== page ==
Author Topic: Jim Simons rennaisance technologies - is value învesting not the only way ?  (Read 8717 times)

ratiman

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Apparently Rentech set up a "joint back office"  with a broker and the leverage limit in that scenario is 7.6:1, which I misremembered as 6:1. But Rentech enjoyed much more leverage than that. From the senate report:

"If RenTec had utilized a normal prime brokerage trading account at Deutsche Bank or Barclays, it would have been subject to the margin limits in Regulation T.  But by using the basket option structure, which RenTec used to trade securities in virtually the same manner as normal prime brokerage trading accounts, the hedge fund claimed it could operate free of the federal margin rules imposing leverage limits.  Because the basket option accounts were opened in the name of the banks and the account assets were also held in the name of the banks, the banks treated funds deposited into those accounts as supplying money to themselves rather than lending money to the hedge funds, which meant the federal leverage limits did not apply.  The banks took the position that they were not lending money to the hedge funds, even though the hedge funds paid financing fees for use of the bank funds; the hedge funds’ premiums provided collateral to secure the financing; and the banks described the options as a way to provide financing to their hedge-fund clients. RenTec used the billions of dollars deposited into its option accounts by the banks to conduct millions of trades per year, and reported to the IRS that Deutsche Bank made “available to Renaissance” leverage as high as 17:1, secured only by the assets purchased with the borrowed money.  At its peak, with bank financing, RenTec’s basket option securities portfolio reached an outstanding notional value of more than $50 billion. The banks and hedge funds claimed the option accounts could operate entirely outside of the federal margin rules, even though those accounts operated in the same way as prime brokerage accounts subject to margin rules.  Circumventing margin rules by relabeling a prime brokerage account as an “option” account is not, however, a legitimate business purpose."
 


ratiman

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Having now read this, I still don't get how the underpayment of taxes by $6.5 billion (according to the IRS) isn't a bigger part of the story. $6.5 billion is a lot of money! There is only one footnote to the senate report on Rentech's tax situation, and Zuckerman mostly takes the side of Rentech that all the liability had been shifted to the broker and the most Rentech could lose was the collateral. That's not the position of the banks, the senate, or the IRS. Zuckerman also omits the juicy quote from the Deutsche Bank lawyer that operating as a "front" for a hedge fund would be illegal. Zuckerman's explanation for the "basket option" thing is that after 2000, Rentech wanted less risk, but if Rentech wanted less risk, why did it hugely increase leverage after 2000? That's not how to reduce risk. One explanation is that it at once increased leveraged and moved to a safer shorter term strategy, but would the strategy have been worth pursuing without exceeding leverage limits? Hard to know, but the answer is probably no.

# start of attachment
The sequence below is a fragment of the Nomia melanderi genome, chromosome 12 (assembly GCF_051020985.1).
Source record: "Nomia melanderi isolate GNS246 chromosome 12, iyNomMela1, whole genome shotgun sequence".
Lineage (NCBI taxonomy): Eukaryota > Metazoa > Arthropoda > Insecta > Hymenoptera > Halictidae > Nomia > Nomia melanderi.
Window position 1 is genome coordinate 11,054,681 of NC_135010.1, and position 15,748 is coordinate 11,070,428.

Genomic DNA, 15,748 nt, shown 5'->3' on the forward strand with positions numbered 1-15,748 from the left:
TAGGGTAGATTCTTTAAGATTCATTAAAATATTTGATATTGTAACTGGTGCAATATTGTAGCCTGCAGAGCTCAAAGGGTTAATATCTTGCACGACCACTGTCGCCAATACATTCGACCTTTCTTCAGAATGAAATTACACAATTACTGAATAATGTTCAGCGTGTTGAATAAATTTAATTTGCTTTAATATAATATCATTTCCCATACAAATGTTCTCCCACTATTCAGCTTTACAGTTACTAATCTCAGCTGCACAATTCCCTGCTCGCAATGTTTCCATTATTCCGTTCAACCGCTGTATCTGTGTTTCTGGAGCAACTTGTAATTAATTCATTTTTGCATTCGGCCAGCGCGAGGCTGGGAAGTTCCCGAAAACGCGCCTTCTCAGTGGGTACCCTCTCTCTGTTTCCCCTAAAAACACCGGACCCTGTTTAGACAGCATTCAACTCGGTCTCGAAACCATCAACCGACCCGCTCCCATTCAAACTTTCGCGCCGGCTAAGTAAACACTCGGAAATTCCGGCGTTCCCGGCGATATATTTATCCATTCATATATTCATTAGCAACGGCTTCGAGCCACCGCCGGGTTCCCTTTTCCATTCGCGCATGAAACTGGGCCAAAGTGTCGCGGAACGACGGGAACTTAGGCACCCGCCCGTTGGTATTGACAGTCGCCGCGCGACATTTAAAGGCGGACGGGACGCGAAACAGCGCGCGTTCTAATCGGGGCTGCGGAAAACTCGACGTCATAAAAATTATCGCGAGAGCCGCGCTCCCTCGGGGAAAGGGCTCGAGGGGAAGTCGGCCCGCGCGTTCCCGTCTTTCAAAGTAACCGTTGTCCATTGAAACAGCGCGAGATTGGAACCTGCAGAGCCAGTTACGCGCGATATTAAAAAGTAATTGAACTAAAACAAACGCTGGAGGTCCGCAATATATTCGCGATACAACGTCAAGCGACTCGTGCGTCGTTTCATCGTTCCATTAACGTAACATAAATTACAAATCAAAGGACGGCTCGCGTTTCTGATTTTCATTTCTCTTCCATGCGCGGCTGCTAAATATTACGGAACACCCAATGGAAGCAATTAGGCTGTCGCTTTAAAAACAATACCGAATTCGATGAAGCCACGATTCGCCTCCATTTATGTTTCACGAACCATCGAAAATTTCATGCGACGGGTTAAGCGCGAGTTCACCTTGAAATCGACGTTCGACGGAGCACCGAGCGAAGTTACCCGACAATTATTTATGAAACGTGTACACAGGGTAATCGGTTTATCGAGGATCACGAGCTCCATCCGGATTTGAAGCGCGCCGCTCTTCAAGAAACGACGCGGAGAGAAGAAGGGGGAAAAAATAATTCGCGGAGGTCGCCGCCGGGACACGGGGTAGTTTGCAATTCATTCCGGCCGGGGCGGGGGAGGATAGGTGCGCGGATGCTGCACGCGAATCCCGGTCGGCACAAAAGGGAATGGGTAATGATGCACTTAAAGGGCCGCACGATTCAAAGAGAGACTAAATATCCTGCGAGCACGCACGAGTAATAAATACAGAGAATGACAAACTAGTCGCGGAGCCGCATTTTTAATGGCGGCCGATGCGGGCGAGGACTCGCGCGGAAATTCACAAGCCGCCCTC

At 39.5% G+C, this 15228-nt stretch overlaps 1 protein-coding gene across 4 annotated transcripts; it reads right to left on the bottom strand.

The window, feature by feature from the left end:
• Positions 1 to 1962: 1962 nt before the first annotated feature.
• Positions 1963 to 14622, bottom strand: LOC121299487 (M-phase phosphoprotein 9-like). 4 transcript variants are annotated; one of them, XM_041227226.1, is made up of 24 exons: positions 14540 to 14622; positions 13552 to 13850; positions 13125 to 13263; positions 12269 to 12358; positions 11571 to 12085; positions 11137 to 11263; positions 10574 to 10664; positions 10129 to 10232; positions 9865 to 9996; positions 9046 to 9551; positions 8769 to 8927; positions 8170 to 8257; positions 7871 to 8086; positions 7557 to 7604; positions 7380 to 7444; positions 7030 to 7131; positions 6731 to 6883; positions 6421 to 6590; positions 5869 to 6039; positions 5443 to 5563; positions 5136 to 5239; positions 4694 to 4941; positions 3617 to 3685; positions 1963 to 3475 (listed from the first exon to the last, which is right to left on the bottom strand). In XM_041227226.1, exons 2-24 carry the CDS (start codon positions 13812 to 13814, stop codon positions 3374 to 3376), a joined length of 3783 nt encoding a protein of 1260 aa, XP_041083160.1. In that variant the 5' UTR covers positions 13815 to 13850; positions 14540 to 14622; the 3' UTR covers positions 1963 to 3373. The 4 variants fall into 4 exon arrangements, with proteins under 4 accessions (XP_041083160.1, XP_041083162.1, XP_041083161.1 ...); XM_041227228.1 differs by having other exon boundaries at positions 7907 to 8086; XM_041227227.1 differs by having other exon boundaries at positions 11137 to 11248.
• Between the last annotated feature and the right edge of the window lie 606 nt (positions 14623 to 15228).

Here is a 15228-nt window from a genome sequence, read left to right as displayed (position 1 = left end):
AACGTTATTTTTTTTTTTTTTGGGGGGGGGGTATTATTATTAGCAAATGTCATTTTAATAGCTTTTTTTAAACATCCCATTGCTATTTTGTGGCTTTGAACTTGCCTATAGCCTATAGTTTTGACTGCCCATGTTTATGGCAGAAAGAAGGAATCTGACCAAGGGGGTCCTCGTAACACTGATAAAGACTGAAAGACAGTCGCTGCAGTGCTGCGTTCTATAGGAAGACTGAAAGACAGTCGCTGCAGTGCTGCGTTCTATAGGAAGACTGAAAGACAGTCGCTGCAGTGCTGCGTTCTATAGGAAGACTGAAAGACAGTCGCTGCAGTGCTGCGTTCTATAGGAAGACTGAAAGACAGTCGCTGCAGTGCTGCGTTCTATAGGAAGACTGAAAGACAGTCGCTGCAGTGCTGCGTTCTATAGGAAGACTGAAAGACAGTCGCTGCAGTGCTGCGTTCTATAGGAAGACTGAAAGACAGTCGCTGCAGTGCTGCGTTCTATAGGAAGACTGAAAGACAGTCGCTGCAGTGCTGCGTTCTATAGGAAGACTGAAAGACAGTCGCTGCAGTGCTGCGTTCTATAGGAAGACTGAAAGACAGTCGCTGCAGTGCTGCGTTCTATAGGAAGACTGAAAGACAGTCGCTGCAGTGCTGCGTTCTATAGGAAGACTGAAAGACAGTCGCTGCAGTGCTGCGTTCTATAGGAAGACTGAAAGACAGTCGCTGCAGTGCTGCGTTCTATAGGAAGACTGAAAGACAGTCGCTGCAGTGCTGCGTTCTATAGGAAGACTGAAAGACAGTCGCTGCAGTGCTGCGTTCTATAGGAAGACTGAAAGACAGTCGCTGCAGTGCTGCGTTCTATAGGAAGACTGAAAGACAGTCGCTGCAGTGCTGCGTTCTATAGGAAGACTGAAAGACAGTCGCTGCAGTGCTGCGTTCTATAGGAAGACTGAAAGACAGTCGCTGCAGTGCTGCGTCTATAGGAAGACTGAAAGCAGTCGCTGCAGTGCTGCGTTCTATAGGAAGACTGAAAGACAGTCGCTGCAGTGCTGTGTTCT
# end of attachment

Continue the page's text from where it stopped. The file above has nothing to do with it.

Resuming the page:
You could say that the options strategy didn't affect the fund's returns, just the post tax returns, but untaxed cap gains are a zero-interest loan from the IRS, and zero interest loans will affect returns.

Of course, it's not really fair to criticize the book for what it's not. But what I find strange is that Simons has mostly skated by without nearly any bad press about his tax situation. I guarantee if the Kochs or Icahn or Kovner owed the IRS billions, that would be the story, not philanthropic donations. My guess is that Zuckerman's book is part of a premeditated press strategy to get ahead of the bad press about the tax payment. The first line of Simons obituary will probably be "Jim Simons, a billionaire who paid the largest tax penalty in IRS history, . . . "
« Last Edit: February 27, 2020, 11:33:49 AM by ratiman »

ValueArb

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I don't understand the fuss. Jim Simons is a smart guy, but limiting yourself to $5B - $10B maximum is a huge advantage over Warren Buffett. Simons is evidence for my thought that Warren should have limited Berkshires size, or gone back to investment partnerships to keep control over the portfolio size.

Can you imagine if Warren was still running the Buffett Partnerships and getting 25% of annual gains? He'd probably be worth close to $300B.

And neither statistical arbitrage nor market making is technical analysis, you can trade with a lot of leverage if you have order flow info and control what is happening on your positions.
Nothing in this world can take the place of persistence. Talent will not; nothing is more common than unsuccessful men with talent. Genius will not; unrewarded genius is almost a proverb. Education will not; the world is full of educated derelicts. Persistence and determination alone are omnipotent